Oct. 5, 2001 The Ketchikan Daily News bemoans more foreign salmon in Alaska waters

Posted: Monday, October 15, 2001

Another day, another report of escaped Atlantic salmon showing up in West Coast rivers and streams.

This time the news is about a Canadian survey that found 82 adult Atlantics last week in four Vancouver Island rivers.

More swim surveys are planned in upcoming weeks. Who knows how many more Atlantics will be found -- or just how many Atlantics are out there. And, who can say what damage is being done to existing Pacific salmon stocks by a species that's new to the ecosystem, competing for food and spawning areas while potentially carrying diseases against which the wild stocks have little or no defense.

All we do know for certain is that untold numbers of Atlantic salmon have escaped from British Columbia fish farms into the Pacific Ocean. Although most of those farms are in southern British Columbia, escaped Atlantic salmon are appearing in Southeast Alaska waters -- including Ward Creek in Ketchikan.

The appearance of these fish in Alaska waters makes escaped Atlantic salmon another ''trans-boundary'' salmon issue. As such, Alaska and the United States should have a voice in the management and amount of Atlantic salmon farming in British Columbia.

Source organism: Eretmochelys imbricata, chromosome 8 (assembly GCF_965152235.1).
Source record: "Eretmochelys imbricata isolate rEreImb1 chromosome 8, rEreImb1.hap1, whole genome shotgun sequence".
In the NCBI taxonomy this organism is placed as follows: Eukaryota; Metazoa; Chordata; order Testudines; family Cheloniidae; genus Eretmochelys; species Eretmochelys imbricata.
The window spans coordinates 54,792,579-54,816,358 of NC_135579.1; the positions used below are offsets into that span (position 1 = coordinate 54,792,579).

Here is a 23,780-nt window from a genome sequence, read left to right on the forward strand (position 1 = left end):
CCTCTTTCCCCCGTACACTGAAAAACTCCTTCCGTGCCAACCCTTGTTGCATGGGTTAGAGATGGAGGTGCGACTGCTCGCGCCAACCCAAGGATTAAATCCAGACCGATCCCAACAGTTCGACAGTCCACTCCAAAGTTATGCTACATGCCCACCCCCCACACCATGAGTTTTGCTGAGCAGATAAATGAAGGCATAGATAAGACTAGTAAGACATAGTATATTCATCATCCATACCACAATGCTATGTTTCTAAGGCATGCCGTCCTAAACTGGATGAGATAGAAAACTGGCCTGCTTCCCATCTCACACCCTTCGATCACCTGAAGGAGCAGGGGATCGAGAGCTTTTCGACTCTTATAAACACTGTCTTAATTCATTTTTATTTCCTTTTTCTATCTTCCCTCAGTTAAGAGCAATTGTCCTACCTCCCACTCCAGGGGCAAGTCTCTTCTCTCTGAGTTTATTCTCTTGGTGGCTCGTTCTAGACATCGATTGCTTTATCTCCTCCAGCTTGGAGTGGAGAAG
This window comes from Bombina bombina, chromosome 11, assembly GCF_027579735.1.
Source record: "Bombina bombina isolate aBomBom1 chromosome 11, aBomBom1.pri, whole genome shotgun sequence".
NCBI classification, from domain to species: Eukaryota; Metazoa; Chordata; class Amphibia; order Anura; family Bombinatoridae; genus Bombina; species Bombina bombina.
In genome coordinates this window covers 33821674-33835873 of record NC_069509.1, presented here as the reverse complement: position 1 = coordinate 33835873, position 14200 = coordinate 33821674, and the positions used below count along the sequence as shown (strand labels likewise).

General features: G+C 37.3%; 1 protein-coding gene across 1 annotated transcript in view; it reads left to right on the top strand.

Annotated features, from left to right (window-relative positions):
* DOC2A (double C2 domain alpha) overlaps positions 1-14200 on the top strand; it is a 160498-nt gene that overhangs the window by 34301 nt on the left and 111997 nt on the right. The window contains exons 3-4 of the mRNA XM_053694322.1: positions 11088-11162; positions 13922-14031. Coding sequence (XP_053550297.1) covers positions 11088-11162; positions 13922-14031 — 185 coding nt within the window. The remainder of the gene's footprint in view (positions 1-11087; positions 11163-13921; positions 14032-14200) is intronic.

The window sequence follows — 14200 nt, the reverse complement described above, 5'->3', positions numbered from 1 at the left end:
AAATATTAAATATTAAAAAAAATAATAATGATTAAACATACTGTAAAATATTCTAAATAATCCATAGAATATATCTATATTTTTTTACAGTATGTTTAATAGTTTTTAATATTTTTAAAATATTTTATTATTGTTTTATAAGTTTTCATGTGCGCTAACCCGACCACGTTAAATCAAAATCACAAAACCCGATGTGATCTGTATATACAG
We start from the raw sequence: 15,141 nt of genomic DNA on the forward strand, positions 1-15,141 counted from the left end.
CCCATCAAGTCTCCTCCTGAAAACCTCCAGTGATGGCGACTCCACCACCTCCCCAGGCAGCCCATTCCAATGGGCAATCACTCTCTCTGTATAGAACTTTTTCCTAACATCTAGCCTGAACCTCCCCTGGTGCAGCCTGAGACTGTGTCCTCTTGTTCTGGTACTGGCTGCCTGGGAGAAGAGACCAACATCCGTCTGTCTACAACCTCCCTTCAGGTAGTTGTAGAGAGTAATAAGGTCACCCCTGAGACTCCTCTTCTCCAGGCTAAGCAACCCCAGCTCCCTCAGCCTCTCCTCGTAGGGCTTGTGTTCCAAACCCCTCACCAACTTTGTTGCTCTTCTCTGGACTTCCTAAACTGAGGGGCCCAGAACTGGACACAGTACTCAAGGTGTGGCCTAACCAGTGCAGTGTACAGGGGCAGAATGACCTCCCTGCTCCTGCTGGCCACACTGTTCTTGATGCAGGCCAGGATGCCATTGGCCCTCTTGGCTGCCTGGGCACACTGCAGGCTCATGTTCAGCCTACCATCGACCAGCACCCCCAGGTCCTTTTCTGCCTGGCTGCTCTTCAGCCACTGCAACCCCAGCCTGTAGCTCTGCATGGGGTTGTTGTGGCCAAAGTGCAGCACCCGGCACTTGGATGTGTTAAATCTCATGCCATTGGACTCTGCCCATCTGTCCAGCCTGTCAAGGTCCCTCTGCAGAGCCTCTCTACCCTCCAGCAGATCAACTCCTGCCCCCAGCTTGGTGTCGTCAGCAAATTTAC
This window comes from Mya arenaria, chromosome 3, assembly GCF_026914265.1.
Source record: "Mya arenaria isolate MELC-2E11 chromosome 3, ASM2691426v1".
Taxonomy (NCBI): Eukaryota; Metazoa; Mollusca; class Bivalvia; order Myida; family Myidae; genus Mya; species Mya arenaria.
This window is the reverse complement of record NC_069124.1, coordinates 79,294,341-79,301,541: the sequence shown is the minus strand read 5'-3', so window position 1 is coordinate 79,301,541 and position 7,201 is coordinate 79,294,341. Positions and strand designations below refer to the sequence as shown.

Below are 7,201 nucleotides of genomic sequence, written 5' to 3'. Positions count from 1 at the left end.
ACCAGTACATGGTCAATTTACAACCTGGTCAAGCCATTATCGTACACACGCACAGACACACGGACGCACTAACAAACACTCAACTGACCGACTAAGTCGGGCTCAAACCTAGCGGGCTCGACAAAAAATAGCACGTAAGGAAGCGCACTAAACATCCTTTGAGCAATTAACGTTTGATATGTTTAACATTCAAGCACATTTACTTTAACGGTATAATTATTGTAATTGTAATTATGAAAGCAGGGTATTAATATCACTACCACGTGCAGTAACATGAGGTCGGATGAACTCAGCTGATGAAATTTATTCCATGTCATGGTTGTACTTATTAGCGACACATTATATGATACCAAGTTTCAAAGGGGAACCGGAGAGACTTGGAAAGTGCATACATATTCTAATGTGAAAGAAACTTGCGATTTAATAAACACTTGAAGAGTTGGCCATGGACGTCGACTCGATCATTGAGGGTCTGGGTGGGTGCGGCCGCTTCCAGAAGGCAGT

On the surface, this might seem an infringement on Canadian sovereignty. However, consider that the Pacific salmon wild stocks that travel through U.S. and Canadian waters are subject to management regimes established through the U.S.-Canada Pacific Salmon Treaty, which takes into account the interests of the United States, State of Alaska, Canada and Pacific Northwest tribes.

A central aspect of the treaty is maintaining the health of the wild stocks. Now, a direct threat to wild stocks has emerged and has spread to U.S. waters. Alaska and the United States have no say in managing it.

Fortunately, the British Columbia provincial government has a moratorium against any new salmon farms. However, the farmed salmon industry is clamoring for the moratorium to be lifted to the industry can establish salmon farming operations in the Prince Rupert area -- a location much closer to Southeast Alaska.

Canadian officials will be meeting for an aquaculture forum Oct. 19-20 in Prince Rupert. We have a stake in the outcome of this process. Perhaps it's time for the United States and Alaska to request seats at the table.


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